"How can you understand the wisdom or the logic of a former Fed chairman not being able to qualify for a refinance on a relatively small number given he's in the one percent," said Peltier—urging a return to the lending standards of before the housing bubble, which burst in dramatic fashion between the 2006 home price peak and the 2012 bottom.
Eight years later, as Bernanke and many other Americans have found out, it's still really hard to get a mortgage—a double-whammy since historically low interest rates are creating a big opportunity for qualified buyers.
Many would-be first-time home buyers can't get approved—forcing them to become renters. But Peltier hopes that'll change. "When the mortgage markets loosen and the credit standards get more normalized, we see that [renters] will move into purchases of homes."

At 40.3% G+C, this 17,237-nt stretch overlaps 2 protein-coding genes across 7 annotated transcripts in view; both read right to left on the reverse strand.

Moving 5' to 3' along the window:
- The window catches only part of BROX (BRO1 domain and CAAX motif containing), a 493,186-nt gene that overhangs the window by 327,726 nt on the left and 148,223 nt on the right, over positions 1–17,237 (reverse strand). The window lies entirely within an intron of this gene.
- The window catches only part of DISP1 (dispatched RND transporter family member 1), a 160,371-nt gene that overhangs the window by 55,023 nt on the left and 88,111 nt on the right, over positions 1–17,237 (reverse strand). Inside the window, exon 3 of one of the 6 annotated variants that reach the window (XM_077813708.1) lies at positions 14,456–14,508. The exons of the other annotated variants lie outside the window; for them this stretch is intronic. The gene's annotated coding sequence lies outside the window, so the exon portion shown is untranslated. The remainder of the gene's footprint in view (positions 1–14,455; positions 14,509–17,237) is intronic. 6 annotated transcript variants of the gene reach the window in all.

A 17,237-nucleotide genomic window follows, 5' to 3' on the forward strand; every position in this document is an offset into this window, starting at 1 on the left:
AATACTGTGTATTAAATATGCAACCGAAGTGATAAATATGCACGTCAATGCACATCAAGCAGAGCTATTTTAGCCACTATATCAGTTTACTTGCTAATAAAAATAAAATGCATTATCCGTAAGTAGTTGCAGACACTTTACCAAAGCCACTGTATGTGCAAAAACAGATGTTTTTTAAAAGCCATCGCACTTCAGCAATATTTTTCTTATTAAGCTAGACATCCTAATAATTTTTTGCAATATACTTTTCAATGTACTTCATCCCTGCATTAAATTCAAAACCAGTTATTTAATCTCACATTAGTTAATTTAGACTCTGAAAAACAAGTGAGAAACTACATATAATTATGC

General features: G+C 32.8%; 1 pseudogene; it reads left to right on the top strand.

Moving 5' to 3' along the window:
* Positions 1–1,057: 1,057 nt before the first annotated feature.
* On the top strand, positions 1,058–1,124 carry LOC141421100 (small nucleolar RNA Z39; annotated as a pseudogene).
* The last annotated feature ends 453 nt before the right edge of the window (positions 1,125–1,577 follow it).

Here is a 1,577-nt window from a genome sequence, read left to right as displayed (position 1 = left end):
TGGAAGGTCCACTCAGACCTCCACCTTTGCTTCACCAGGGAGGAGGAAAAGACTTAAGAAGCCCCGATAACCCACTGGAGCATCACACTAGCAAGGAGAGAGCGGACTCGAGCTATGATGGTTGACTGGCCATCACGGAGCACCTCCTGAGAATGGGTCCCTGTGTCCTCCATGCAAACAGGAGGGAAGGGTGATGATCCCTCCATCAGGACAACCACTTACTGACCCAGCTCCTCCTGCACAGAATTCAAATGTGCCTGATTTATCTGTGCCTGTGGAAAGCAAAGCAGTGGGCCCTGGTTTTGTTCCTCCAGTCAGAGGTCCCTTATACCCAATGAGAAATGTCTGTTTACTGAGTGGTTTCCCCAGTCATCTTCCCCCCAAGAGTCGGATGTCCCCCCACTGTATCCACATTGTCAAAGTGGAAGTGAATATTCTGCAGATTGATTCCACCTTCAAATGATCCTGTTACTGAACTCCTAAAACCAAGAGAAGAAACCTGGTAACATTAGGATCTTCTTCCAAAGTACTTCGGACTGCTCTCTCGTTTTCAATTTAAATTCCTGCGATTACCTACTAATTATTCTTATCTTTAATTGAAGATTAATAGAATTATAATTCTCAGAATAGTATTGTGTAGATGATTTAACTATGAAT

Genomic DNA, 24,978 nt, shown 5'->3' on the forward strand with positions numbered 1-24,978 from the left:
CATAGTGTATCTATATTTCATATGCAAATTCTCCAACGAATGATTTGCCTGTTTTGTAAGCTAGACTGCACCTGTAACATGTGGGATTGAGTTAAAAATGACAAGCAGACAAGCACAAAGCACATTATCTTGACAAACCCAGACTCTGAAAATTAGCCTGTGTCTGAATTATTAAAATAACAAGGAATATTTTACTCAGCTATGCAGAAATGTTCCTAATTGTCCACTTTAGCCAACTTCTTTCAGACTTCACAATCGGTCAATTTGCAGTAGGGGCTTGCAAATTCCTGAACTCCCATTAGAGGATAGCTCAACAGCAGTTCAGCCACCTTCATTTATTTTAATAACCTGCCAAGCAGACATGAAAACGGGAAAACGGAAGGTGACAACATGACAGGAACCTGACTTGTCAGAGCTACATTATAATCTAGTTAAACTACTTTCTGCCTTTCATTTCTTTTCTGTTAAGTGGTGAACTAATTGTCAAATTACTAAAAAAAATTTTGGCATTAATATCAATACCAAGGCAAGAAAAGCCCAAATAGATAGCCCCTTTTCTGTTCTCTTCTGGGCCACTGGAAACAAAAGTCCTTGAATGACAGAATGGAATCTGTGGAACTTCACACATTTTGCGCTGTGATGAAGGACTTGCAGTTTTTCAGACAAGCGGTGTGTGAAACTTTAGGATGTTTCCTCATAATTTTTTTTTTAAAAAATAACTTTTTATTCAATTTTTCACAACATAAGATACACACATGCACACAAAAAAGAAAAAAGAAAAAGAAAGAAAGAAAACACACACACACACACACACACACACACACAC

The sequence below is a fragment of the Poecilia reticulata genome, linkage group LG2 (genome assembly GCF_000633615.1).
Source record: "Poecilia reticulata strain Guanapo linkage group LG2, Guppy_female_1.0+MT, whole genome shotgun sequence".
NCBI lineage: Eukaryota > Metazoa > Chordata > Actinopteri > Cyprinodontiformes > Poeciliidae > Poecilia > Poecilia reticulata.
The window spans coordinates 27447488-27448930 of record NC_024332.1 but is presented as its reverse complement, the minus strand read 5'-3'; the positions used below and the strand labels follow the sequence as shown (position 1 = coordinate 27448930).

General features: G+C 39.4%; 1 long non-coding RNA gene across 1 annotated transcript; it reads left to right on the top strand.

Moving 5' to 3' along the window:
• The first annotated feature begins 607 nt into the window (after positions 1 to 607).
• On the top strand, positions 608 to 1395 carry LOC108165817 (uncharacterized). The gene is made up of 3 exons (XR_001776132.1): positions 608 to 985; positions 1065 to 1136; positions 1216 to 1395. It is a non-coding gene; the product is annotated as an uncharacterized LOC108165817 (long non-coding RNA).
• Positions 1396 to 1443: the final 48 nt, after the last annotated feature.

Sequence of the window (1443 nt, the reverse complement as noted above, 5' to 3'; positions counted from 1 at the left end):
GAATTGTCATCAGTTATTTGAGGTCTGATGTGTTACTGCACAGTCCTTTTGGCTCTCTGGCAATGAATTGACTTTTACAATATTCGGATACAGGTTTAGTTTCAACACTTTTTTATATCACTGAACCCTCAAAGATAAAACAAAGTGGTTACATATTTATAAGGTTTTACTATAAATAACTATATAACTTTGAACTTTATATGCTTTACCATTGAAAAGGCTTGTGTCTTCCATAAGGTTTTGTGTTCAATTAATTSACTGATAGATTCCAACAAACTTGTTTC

Another optimistic sign, according to the Home Services CEO, support for the housing recovery has moved from mainly investor-buying for rentals to people who actually intend to live in the homes they purchase.
"At the start of the recovery two years ago, we were seeing a large percentage of the home purchases being transacted by investors and by private equity. The good news is we are getting a more normalized mix of buyers," Peltier said.
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